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Mixing Modes in Longitudinal Surveys 2
|Session Organisers|| Professor Mark Trappmann (Institute for Employment Research, University of Bamberg)
Dr Mary Beth Ofstedal (Institute for Social Research, University of Michigan)
|Time||Tuesday 18 July, 14:00 - 15:30|
The Covid-19 pandemic has forced many panel and cohort surveys to replace personal interviews by telephone or self-administered modes and thereby accelerated a trend of mixing modes in longitudinal surveys. While introducing new data collection modes helped prevent attrition or even the loss of entire survey waves during the pandemic, it also created new challenges for longitudinal surveys related to mode effects on survey measurement.
Many of the challenges presented by mode effects and the methodological tools for investigating and adjusting them differ between longitudinal and cross-sectional surveys. On the one hand, in longitudinal surveys the potential for harm is substantial. Even small mode-effects can dramatically affect estimates of change if the trait under investigation is relatively stable over time. On the other hand, longitudinal surveys allow exploiting within-subject variation and thus the application of more stringent methods to separate (self-)selection into mode from mode effects on measurement.
We invite submissions of research that investigate mode effects in a longitudinal setting. This may include mode experiments, analyses that separate selection effects from measurement effects, or approaches to separate mode effects from time trends and particularly from effects of the pandemic. We also invite contributions that address the impact of mode effects for longitudinal estimates and that offer solutions for communicating to users the importance of recognizing the potential for mode effects and how to deal with them in their research.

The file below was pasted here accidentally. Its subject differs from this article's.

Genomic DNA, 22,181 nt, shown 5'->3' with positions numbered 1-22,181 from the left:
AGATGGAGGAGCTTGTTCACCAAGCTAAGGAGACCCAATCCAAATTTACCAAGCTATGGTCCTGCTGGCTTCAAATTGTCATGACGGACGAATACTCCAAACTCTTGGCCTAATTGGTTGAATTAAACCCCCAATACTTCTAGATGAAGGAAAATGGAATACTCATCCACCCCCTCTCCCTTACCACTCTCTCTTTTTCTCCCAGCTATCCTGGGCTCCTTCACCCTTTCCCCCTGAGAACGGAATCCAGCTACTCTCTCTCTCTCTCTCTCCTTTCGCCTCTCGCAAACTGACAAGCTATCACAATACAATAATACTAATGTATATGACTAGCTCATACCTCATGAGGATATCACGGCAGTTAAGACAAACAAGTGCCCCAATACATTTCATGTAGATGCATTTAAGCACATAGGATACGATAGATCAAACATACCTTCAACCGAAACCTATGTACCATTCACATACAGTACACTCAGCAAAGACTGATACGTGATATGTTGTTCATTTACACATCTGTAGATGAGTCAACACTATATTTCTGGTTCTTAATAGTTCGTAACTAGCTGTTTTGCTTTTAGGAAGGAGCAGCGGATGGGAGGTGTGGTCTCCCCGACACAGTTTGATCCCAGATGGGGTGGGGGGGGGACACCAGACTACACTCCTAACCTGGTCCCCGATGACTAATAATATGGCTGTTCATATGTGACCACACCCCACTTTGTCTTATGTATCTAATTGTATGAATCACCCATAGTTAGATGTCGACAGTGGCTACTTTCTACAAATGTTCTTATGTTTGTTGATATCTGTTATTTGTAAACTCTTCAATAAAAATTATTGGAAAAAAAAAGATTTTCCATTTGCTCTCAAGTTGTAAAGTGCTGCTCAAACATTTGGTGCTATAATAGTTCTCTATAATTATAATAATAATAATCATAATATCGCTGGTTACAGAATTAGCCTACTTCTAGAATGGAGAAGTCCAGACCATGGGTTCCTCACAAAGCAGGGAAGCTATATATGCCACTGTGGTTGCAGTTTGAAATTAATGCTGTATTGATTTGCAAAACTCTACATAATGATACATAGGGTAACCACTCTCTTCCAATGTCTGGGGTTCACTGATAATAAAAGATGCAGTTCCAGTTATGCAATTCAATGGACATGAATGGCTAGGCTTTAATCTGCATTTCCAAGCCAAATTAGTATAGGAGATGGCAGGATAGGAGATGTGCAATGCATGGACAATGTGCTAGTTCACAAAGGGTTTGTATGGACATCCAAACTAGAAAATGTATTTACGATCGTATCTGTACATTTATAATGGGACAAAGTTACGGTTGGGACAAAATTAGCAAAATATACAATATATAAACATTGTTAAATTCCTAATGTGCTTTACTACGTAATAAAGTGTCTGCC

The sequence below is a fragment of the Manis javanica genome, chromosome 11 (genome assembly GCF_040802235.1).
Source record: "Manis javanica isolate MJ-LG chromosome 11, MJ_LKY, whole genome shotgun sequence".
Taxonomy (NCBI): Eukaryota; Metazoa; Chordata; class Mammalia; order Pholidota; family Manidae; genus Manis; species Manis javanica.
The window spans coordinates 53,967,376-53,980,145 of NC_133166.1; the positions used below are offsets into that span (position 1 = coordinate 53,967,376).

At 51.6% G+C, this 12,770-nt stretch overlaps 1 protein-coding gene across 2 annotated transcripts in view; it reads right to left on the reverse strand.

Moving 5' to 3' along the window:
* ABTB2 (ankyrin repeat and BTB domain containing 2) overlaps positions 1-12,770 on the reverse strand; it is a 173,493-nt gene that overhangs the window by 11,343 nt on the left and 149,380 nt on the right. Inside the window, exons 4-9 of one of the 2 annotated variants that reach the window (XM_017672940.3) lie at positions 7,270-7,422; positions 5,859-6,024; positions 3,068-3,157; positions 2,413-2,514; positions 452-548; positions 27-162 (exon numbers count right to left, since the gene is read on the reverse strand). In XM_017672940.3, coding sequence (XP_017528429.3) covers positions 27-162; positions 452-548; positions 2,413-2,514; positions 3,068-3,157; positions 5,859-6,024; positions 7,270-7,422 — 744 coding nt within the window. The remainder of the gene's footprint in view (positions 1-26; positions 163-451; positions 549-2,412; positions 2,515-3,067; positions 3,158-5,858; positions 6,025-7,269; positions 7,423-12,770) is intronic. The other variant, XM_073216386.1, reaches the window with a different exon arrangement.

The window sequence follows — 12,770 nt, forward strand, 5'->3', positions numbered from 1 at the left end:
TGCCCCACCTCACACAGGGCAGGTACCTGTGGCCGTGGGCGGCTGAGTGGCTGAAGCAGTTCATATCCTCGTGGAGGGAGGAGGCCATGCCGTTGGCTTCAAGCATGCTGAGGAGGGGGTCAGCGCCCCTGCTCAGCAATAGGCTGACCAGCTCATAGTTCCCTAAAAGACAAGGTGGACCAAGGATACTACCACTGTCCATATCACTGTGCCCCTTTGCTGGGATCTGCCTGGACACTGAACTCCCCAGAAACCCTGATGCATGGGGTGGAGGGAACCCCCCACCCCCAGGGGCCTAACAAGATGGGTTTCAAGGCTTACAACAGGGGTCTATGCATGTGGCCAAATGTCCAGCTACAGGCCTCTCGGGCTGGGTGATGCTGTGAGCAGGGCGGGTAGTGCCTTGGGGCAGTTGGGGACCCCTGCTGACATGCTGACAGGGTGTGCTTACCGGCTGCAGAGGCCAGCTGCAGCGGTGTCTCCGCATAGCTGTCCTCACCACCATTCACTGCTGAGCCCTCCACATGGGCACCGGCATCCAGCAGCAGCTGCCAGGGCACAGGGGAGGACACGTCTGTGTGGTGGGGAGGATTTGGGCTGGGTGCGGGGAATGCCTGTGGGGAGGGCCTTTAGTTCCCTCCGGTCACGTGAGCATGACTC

Keywords: data collection mode, mixed-mode, longitudinal surveys, mode effects
Mrs Nerdit Stein (ICBS - Israel Central Bureau of Statistics ) - Presenting Author
The upheaval created by the COVID-19 pandemic impacted data collection in field surveys. Maintaining social distance directly affected field interviews throughout Wave 8 of the Longitudinal Survey, and data collection transitioned to the telephone.
We examined the change in the method of interviewing from the field to the telephone on two levels: 1) the rates of interviewing, and 2) the quality of the data received.
1. Scope of interviewing
Examining the distribution of field interviewing versus telephone interviewing during Wave 8 by the months of interviewing showed that telephone interviews increased during the second lockdown in Israel (September–October 2020) to 61%-63% of all interviews, compared to an average of 40%–45% in other months. The effect of the third lockdown (January–February 2021) was less noticeable – the telephone interviews were only 40%. This is likely due to the mass vaccination of the general population in Israel which began in January 2021.
2. Data quality
The data quality was checked by comparing the status of filling out the questionnaire during the COVID-19 period (Wave 8), before it, and after: Was the questionnaire partially filled out or completely filled out? There was no significant difference in filling out the questionnaires.
Furthermore, we tested responses of the type 'unknown', 'refuses to answer', or an empty value. These are test cases for the dropping out of sampled persons. If a person dropped out, we would expect to receive a high rate of values of this type. However, we found no evidence of this.
In conclusion, the COVID-19 pandemic forced us to switch to alternative interviewing methods. Since then, we have discovered the advantages of telephone interviewing both to the interviewers and respondents, and it has been stayed as an important and convenient tool.
Dr Susanne Kohaut (IAB)
Dr Iris Möller (IAB) - Presenting Author
The IAB-Establishment Panel is the most comprehensive establishment survey in Germany with 15.000 firms participating every year. Until 2018 the interviews were conducted face-to-face with paper and pencil (PAPI) with the option of self-completion by leaving the paper questionnaire behind. In 2018 a computer aided instrument was introduced (CAWI/CAPI) in an experiment. In 2019 a substantial number of the refreshment sample was switch to CAWI. But we never used a mixed-mode design for the panel firms with a computer-aided instrument.